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Cricut foil transfer kit: Everything you need to know!

Using the Cricut foil kit can often create uneven results. In this article, I will tell you everything you need to know about it and also, how you can test it to get the best results.

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The Cricut foil transfer kits can be used to add some shine to your projects.

The idea behind this type of project is to use the foil tip you insert in your Cricut to apply pressure on the foil sheet to transfer some foil onto your material.

You might have seen other transfer tool that uses heat but the Cricut brand only uses pressure to make the transfer.

Cricut foil transfer kits

First, you need to know that there are two different kinds of foil transfer kits. There’s one that fits the Maker and Explore families and the Cricut Venture. And one specially made for the Joy family.

Both of them are blue so they can be easily identified.

The Cricut foil tip for the Makers, Explores and Ventures has 3 tips, the fine, the medium and the bold tip. It comes in a kit that includes 12 foil transfer sheets so you can get started right away.

Foil tip that fits the Cricut Maker, Explore or Venture

The Cricut foil tip for the Joy and Joy Xtra has only one tip, a medium one. It also comes in a kit that includes 12 foil transfer sheets so you can get started right away.

Foil tip that fits the Cricut Joy and Joy Xtra

Foil transfer sheets

Foil transfer sheets can also be bought separately.

They come in 4×6 (inches) in different colours, and you also have them in 12×12 (inches) in gold or silver. You will also find them in some of Cricut’s insert card packages. You’ll need to look for “foil transfer insert card” written on the packaging. That will mean that you’ll have also some foil transfer sheets inside.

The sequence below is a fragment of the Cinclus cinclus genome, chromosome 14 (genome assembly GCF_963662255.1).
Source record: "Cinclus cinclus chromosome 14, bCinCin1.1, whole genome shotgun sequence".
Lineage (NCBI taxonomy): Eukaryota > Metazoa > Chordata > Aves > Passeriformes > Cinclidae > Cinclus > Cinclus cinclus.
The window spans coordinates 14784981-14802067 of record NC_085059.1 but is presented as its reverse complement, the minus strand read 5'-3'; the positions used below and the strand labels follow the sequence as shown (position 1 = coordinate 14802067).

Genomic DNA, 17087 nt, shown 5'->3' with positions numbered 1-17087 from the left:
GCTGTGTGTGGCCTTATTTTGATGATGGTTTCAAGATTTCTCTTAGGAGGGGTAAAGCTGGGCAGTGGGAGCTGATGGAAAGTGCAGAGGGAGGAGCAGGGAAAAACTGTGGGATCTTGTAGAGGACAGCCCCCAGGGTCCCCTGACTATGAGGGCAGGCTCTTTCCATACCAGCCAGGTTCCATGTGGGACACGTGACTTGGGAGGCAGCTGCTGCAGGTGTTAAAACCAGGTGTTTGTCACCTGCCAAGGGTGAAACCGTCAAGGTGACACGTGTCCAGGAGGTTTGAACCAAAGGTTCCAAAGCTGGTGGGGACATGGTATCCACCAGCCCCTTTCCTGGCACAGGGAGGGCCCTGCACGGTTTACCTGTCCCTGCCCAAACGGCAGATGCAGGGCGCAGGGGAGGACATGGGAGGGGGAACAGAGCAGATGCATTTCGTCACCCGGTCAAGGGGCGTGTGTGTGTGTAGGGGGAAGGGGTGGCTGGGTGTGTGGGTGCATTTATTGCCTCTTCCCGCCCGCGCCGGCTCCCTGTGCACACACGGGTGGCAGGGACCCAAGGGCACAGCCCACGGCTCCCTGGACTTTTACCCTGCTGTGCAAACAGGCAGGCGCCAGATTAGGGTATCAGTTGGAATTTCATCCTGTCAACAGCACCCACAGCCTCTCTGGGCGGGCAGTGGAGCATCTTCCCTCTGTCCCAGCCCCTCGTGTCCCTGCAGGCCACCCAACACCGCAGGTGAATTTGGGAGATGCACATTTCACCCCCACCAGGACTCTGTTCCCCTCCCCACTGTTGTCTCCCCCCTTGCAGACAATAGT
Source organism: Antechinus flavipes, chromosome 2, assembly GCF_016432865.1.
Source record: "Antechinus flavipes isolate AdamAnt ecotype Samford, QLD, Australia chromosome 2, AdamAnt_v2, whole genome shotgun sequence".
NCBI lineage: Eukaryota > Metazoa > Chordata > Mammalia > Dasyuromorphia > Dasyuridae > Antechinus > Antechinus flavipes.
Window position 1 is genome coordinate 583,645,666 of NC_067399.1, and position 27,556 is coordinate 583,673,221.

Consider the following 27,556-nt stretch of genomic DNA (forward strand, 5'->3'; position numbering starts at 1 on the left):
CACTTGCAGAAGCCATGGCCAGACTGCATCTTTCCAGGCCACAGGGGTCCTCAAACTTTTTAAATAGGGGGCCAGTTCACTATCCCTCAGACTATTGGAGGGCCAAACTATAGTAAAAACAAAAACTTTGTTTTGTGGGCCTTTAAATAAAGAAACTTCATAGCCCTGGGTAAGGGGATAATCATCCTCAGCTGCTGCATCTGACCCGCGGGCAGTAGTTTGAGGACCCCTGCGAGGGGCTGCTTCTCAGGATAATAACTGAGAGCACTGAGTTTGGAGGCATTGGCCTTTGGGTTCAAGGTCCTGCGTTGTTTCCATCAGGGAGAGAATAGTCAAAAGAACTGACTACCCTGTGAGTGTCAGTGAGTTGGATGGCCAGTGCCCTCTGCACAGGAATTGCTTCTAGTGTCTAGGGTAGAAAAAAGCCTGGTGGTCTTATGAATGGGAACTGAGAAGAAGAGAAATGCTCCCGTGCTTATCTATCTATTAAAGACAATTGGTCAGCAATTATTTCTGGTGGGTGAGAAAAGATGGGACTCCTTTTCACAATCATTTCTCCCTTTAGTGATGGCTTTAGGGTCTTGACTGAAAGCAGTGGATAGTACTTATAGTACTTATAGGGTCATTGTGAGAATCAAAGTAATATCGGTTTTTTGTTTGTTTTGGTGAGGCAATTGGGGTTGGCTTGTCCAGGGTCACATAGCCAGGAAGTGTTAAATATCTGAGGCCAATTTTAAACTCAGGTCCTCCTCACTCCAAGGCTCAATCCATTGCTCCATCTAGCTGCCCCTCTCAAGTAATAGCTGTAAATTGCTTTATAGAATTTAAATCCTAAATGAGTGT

What material can I transfer foil onto?

The foil transfer technique can be used with multiple materials. The result can vary a lot. And the suggested materials are even different depending on the Cricut machine you have. You can see the detailed list on Cricut’s website:

Let’s just say that it goes from cardstock, and watercolour, to even faux leather. And a little note on faux leather, If you want to see my trick on how to make the foil stay on the faux leather, go check out this post that will tell you how I avoid the foil to rub off.

Test it!

What I strongly recommend is that you make a test before using the foil tip.

I know, I know, that’s not what we want to do, we want to go straight to making our project. But I promise, you won’t regret your test!

It doesn’t need to be very large. Just use a small 4×6 sheet and test the different tips on different cardstock. You’ll see, it really varies!

You can see all the different tests I made here:

The white cardstock is a plain, no texture, 60 lbs cardstock. On this one, the fine tip gave a way better result than the 2 other tips.

The blue cardstock also has no texture but it’s an 80 lbs cardstock. Again, very good result with the fine tip. The medium also looks good. The bold is not perfect as it has some parts of the circle missing but is still acceptable I think.

The last one, the orange, was a Cricut cardstock (an 80-lb cardstock with texture). The foil transfer worked perfectly for the 3 tips!

How to use the foil transfer kit

Check out the video to learn step-by-step how to test and use your foil transfer kit

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